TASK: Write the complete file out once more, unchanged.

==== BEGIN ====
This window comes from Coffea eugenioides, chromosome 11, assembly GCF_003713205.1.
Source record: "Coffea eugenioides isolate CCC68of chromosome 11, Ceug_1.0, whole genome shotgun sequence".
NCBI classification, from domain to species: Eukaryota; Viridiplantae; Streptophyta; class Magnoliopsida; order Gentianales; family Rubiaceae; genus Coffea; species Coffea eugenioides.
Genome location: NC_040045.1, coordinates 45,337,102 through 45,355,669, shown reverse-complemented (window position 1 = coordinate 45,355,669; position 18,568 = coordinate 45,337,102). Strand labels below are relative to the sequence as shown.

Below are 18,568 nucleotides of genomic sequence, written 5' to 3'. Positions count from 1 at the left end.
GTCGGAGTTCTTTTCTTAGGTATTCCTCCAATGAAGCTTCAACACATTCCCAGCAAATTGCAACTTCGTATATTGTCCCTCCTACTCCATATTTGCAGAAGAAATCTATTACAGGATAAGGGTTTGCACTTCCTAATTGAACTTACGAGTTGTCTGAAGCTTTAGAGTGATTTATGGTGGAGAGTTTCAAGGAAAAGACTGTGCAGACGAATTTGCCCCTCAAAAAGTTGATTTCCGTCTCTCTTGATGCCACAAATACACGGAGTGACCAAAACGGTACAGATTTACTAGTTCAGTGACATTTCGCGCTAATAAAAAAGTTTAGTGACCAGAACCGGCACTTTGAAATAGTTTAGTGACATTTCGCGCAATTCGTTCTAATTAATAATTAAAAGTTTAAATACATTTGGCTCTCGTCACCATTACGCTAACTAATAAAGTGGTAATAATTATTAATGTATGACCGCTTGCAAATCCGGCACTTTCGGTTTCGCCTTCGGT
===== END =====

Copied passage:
This window comes from Coffea eugenioides, chromosome 11, assembly GCF_003713205.1.
Source record: "Coffea eugenioides isolate CCC68of chromosome 11, Ceug_1.0, whole genome shotgun sequence".
NCBI classification, from domain to species: Eukaryota; Viridiplantae; Streptophyta; class Magnoliopsida; order Gentianales; family Rubiaceae; genus Coffea; species Coffea eugenioides.
Genome location: NC_040045.1, coordinates 45,337,102 through 45,355,669, shown reverse-complemented (window position 1 = coordinate 45,355,669; position 18,568 = coordinate 45,337,102). Strand labels below are relative to the sequence as shown.

Below are 18,568 nucleotides of genomic sequence, written 5' to 3'. Positions count from 1 at the left end.
GTCGGAGTTCTTTTCTTAGGTATTCCTCCAATGAAGCTTCAACACATTCCCAGCAAATTGCAACTTCGTATATTGTCCCTCCTACTCCATATTTGCAGAAGAAATCTATTACAGGATAAGGGTTTGCACTTCCTAATTGAACTTACGAGTTGTCTGAAGCTTTAGAGTGATTTATGGTGGAGAGTTTCAAGGAAAAGACTGTGCAGACGAATTTGCCCCTCAAAAAGTTGATTTCCGTCTCTCTTGATGCCACAAATACACGGAGTGACCAAAACGGTACAGATTTACTAGTTCAGTGACATTTCGCGCTAATAAAAAAGTTTAGTGACCAGAACCGGCACTTTGAAATAGTTTAGTGACATTTCGCGCAATTCGTTCTAATTAATAATTAAAAGTTTAAATACATTTGGCTCTCGTCACCATTACGCTAACTAATAAAGTGGTAATAATTATTAATGTATGACCGCTTGCAAATCCGGCACTTTCGGTTTCGCCTTCGGT